MotoGP 20 Review

The racing season may be delayed, but new MotoGP is earlier than usual.

by Dean James
MotoGP 20

The sports world is essentially at a standstill right now, ranging from the delay of sports like baseball to the movement of NASCAR races to online iRaces instead. NASCAR is far from the only motorsport to be impacted, with MotoGP having to delay the start of their season that would have started recently. Before all of this happened, Milestone srl had already planned on releasing their latest game based on the motorcycle racing events earlier than usual and now MotoGP 20 has arrived to fill that void.

MotoGP 20 strives to provide players with the highest level of visuals in the series to date and they do a good job at making them as realistic as possible. This is helped even further with the inclusion of HDR for true to life colors and lighting that could not be done otherwise. On top of that, the game also lets you select a graphics mode on higher end consoles, with one featuring a smoother experience with a higher framerate and the other featuring higher end image quality. In addition, you can also choose the amount of motion blur you have, which impacts the visuals and performances. You can play around with both of these here to find that perfect middle ground of performance and visuals. The visuals overall are just marginally better than last year’s game, with the rain effects looking fantastic especially, but they were already impressive in that release.

When you first start the game, you must create your rider before you can jump into any of the game modes found in MotoGP 20. Those looking for a detailed character creator are going to be left a little disappointed here, as it’s about as standard as it gets. You only have 18 males faces and five female faces to choose from in the game, along with non-visual things like age and nationality. While this would be a problem in a game like MLB The Show, it really isn’t a big deal that it is so limited here due to the fact you are rarely seeing their faces.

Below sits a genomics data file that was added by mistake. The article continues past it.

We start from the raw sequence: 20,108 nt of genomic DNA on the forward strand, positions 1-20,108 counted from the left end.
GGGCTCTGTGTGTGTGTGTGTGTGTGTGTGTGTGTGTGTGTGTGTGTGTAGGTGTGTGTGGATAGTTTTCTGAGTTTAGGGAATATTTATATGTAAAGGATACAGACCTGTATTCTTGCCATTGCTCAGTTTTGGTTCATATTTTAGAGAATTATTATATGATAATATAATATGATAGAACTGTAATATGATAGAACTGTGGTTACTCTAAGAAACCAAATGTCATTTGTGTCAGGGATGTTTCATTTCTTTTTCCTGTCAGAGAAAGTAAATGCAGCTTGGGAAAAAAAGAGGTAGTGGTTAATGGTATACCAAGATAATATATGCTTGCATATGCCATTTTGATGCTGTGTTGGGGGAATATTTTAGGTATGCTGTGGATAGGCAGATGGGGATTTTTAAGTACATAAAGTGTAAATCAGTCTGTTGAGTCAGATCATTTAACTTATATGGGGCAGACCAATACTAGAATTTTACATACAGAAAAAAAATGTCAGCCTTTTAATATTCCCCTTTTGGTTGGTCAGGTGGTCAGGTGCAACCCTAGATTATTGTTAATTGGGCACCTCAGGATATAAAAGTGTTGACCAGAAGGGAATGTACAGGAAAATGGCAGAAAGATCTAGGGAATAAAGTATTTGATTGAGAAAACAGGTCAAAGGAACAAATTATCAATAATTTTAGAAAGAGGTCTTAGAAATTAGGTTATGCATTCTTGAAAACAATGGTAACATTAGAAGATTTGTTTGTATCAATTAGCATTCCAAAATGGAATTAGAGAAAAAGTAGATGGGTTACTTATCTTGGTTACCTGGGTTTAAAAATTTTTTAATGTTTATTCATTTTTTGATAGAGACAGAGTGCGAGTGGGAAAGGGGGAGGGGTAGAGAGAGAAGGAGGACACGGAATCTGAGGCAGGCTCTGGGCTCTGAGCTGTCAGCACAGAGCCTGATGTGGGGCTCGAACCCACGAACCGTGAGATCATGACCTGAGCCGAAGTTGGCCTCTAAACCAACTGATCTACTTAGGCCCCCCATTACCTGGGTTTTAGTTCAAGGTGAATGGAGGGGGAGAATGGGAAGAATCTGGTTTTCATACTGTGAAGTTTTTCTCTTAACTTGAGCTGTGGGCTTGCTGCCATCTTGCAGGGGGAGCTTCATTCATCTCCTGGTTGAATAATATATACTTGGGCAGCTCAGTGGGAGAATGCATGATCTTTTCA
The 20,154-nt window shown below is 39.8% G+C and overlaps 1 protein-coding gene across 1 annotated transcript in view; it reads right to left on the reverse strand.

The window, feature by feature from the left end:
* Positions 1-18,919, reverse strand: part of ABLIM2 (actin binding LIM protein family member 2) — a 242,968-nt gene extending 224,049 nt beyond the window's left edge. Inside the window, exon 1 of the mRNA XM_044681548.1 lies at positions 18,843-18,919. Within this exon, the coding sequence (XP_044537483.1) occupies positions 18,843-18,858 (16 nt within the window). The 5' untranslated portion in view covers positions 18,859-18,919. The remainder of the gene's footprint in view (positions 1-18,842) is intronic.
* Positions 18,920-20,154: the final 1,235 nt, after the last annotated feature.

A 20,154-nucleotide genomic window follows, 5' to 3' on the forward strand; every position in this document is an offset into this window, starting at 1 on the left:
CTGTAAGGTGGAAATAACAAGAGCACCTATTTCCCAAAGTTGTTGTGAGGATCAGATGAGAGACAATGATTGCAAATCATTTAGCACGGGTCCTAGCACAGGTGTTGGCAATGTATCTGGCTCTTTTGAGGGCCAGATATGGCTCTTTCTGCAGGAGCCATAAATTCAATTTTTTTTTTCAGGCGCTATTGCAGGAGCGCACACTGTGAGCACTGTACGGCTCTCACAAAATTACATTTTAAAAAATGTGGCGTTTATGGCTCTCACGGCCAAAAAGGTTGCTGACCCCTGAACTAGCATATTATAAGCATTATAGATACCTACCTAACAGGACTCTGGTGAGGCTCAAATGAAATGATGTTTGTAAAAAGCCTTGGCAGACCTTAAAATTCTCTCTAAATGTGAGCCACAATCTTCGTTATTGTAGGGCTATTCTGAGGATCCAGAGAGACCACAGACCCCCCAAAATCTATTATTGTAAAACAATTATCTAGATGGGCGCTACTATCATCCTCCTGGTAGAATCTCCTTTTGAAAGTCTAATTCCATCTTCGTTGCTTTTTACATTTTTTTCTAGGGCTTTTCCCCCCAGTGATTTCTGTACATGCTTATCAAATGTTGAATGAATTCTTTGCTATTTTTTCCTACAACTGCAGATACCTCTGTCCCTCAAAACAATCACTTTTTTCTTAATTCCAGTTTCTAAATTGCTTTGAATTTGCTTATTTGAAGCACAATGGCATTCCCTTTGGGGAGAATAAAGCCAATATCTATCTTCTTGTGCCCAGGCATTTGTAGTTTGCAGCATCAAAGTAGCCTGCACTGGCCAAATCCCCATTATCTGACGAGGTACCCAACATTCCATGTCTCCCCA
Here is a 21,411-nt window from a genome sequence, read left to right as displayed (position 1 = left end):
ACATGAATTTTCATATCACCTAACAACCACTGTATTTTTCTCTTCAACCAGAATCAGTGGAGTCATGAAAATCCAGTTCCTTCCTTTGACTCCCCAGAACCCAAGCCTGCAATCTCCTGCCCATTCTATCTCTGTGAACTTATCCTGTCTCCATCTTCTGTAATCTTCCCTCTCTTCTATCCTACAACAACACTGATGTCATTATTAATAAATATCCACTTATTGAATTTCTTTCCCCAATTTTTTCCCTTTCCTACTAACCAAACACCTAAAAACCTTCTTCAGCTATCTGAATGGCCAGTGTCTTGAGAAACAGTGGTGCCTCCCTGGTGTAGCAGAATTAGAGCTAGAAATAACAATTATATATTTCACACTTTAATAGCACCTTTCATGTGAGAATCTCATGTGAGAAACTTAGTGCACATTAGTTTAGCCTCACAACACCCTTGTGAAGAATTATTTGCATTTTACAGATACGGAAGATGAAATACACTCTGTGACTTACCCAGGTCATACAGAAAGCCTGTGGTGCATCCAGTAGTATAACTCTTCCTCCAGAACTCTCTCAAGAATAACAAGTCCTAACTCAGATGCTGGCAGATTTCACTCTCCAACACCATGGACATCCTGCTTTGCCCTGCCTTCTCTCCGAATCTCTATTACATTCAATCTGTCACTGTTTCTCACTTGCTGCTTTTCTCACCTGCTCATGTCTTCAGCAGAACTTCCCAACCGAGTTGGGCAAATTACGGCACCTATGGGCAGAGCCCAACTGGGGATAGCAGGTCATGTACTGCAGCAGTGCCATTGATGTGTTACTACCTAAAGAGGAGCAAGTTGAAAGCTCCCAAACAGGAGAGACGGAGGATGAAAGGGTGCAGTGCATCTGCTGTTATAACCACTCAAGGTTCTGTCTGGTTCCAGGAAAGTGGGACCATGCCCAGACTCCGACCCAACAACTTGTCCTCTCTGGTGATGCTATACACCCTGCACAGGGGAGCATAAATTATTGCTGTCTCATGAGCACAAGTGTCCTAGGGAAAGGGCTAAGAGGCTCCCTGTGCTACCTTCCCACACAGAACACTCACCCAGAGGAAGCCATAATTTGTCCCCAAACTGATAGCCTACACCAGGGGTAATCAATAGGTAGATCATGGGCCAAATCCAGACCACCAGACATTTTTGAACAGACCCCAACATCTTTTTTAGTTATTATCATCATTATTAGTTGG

Instead, you will later get the option to customize other areas in MotoGP 20 that are much more visible. This includes helmets, number designs, stickers, and more. You have a number of default options available here to choose from, but you can also create your own that you can share online as well. This robust editor definitely makes up for the lackluster rider creator itself, as this is what you’ll be seeing much more of in the game.

Some variation of a career mode is always the main attraction in the MotoGP series and MotoGP 20 is no different. This year’s game brings back the Managerial Career mode and this time it is bigger and better than ever. You have the option to start right away in the MotoGP ranks or work your way up by starting in Moto2 or Moto3 instead.


MotoGP 20’s Managerial Career mode also lets you choose your path between sticking with an existing team or creating your own brand new team. By selecting an existing team, you will use a true factory bike and the existing livery for said bike, while a brand new team will have you use a real bike with new sponsors and be able to create your own livery.

From there begins your road to preparing for the upcoming season, including things such as hiring members of your Technical Entourage like the new Personal Manager, Chief Engineer, and Data Analyst. One of the most important parts here though is the improvement of your bike through the game’s equivalent of a skill tree. The game allows you to work your way up across four different categories on the Development side, Engine, Frame, Aerodynamics, and Electronics. You can then go and move around your Research staff across each of these categories as well.

From there, you get to finally move into the racing itself, which is mostly as you have come to expect from the series in the past. You have tests to take part in during the season to select your specific packages you want to use and then take part in numerous practices before the actual races themselves if you so choose. These can be important towards helping you to upgrade your bikes throughout the season, so it’s wise not to skip over these to jump straight to the races like you might be prone to do.


MotoGP 20 has also brought in a few new additions to the gameplay as well, starting with the physics of the tires and how they wear down. These will now be more realistic than ever down to the smallest of details. The bike’s aerodynamics will also be affected after taking damage from crashes as well, which can really affect the performance of your bike. Lastly, brake management has also been upgraded to where they have made it more challenging and risky, but also more rewarding as well.